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One of my favorite quotes by Eleanor Roosevelt hangs on my fridge!

 

Royal Treatment

Why mention White Houses? Author Amy Bloom uses a description about saplings in the woods (forgive me for not having the wording handy). In comparing shaded saplings to people, the author relates the smaller trees will be stunted by those towering trees that relish the canopy, thriving on the light well fought for by competing trees.

An analogy that works eloquently for those of us with skin cancer. Do we now hide in the recesses of  dingy corners of our world? Should we resign ourselves to a tenebrous existence far from the beckoning sun? Are we relegated to be lowly saplings who never benefit from the light?

Those that reach for the light grow!

Hell, no! Shadowy thoughts like that are the last thing we need. Acknowledge those cancer moments, grab your cancer crown (a large brimmed hat for me!) and sun screen, and seek the light, seek the positive.

Use sun-safe habits and your #sunsmarts. Enjoy the things you love and keep solar mindfulness with you at all times. Take your vitamin D and find the courage to get out there! Light is metaphorical for illuminating the positive and also offers physical improvement when sensibly enjoyed. That doesn’t mean ignore your doctors!

Some People are…Well…A Royal Pain

Where did the light come for this blog? I just read a blog post where the writer stated we need direct sun and that sun screen is not good for us. Really? I know that the sun is essential to life; I get that in a big way, but really, no sun safety? Yes, that statement angers me because I GO TO THE DOCTORS, I GO THROUGH THE PAIN, I FIGHT FOR MY LIFE. I commented on that blog! The response explained that melanoma is a blessing. Really? No words here.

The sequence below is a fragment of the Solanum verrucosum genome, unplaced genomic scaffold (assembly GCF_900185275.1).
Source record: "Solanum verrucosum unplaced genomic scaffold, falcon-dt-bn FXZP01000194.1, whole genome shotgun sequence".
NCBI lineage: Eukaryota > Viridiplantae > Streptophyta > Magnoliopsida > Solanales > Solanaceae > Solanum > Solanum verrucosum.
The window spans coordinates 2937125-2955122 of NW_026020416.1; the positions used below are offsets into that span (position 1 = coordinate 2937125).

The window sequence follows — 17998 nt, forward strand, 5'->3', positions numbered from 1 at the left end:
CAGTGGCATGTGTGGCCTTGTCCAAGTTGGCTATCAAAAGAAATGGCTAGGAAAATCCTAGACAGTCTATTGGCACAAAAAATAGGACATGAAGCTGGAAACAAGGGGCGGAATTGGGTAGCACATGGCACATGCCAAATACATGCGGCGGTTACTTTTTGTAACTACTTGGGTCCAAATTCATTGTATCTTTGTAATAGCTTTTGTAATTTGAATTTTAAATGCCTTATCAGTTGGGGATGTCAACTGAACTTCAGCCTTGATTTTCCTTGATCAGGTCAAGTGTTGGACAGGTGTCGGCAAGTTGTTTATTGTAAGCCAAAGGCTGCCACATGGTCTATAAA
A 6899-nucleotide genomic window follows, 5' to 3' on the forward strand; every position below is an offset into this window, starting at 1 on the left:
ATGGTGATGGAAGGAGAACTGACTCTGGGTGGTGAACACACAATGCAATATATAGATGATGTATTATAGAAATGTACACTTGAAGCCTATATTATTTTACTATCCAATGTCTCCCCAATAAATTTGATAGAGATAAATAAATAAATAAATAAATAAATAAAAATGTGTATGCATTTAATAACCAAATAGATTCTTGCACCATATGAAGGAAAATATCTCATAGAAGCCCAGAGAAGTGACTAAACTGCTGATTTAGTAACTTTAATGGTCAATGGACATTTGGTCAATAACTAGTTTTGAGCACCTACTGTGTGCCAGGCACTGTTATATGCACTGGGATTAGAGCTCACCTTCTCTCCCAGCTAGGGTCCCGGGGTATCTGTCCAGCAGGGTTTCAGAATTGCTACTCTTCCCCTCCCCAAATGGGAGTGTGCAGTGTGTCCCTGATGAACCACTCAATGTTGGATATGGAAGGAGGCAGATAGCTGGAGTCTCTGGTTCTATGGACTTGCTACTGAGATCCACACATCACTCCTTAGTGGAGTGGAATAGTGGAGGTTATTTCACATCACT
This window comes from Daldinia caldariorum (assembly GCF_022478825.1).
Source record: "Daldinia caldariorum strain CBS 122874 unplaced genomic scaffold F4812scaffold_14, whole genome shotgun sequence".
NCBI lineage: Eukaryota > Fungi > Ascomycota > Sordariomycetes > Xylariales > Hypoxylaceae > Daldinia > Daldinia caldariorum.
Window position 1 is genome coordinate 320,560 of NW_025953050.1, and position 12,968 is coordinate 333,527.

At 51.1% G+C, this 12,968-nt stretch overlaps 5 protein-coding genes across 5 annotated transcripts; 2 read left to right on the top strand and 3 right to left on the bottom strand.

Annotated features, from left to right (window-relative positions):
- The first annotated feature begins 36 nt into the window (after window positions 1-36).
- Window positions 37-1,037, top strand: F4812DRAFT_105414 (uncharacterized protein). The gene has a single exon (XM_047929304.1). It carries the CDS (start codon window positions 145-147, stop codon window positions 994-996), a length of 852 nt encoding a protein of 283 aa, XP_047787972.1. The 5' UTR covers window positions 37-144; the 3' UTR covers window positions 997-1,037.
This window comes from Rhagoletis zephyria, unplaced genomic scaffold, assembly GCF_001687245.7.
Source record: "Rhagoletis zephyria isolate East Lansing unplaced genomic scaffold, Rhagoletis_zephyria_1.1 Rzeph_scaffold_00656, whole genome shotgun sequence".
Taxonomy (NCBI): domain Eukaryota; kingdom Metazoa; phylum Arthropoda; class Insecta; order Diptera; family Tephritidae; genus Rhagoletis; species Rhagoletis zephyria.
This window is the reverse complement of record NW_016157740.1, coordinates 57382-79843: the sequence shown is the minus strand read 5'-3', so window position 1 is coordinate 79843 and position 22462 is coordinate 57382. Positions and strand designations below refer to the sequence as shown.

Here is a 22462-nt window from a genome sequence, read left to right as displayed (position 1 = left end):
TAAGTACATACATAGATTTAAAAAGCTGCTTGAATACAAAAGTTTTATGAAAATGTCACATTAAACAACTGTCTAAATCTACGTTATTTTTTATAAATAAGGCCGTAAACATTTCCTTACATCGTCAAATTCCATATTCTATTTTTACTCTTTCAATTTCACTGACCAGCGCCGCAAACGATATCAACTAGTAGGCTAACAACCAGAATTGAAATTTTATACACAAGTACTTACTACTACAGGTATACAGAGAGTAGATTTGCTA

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Stand Tall!

Reach for the light every day. Open your mind, open your heart, and you will leave the gloomy thoughts and the darkness in the undergrowth. Don’t read trivial stuff. Do what you love and grow strong; become the tall tree.  #melanomatheskin #cancer #melanoma #readingmatters #becomethetalltree

We can-cer vive!

Janis

 

Sun Worship Part III

Time’s Up…We Know Better

Yeah, I’ve written about my childhood days in the sun and my days as a naive adult, too. But how did I manage to continue this sun worship until I became another cancer statistic? Those of you who are still sun junkies will want to read this I hope.This sun habit is no longer sensible. It kills.

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With adult children with lives of their own, my time beyond work was…well, mine! A novel idea, I readily choose more warm weather vacations in the Spring, sought out time at the beach, and did a lot more mucking about with boats. For me, life has always been best when on, in, or near water.

My sun-safe habits were moderate. Because of sun damage at a young age, I applied sunscreen to my nose regularly. Super solar days, I’d put on a baseball cap and bring a long sleeve shirt for the end-of-the day sunburn. If at the beach, I’d turn my chair away from the late day sun. On a boat, I’d be sure to cover up my skin as the day floated along. I started wearing sun glasses more…I mean who had heard of ocular melamona?

Feel the Burn

For those warm weather Spring vacations, I did something that I felt was very smart. I went to tanning beds. Being a logical person, I wanted to not burn on vacation and be able to participate in whatever sand, sun, sea adventure that came along. By tanning, my skin had a base of tan allowing me to be out and about without worrying about frying. I wouldn’t call myself a frequent flyer for tanning, but felt better for going. Perhaps it was a vitamin D boost or perhaps it was feeling warm?

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Whatever my source of sun, mindfulness had a different spin. At the end of the day, using lotion to prevent sun damage was part of the routine. Some days, a soak in an oil bath rejuvenated my dry skin. Different home remedies might include using a vinegar soaked wash cloth or a cold compress for sunburn. What sunburn remedies do you know of? I’d like to include them in a future blog listing so let me know!

The BIG Burn

The result of my sun-safe habits?  Metastatic melanoma. Hear my sarcasm? I wasn’t protecting myself. For the most part, I was doing “after: sun damage care. In my lifetime, our culture had no fear of the sun. We worship tan bodies, warm heat, and the relaxation of the hazy, lazy days of summer. My logic on how to have that healthy glow was actually setting me up for the big burn, the burn of fighting for my life.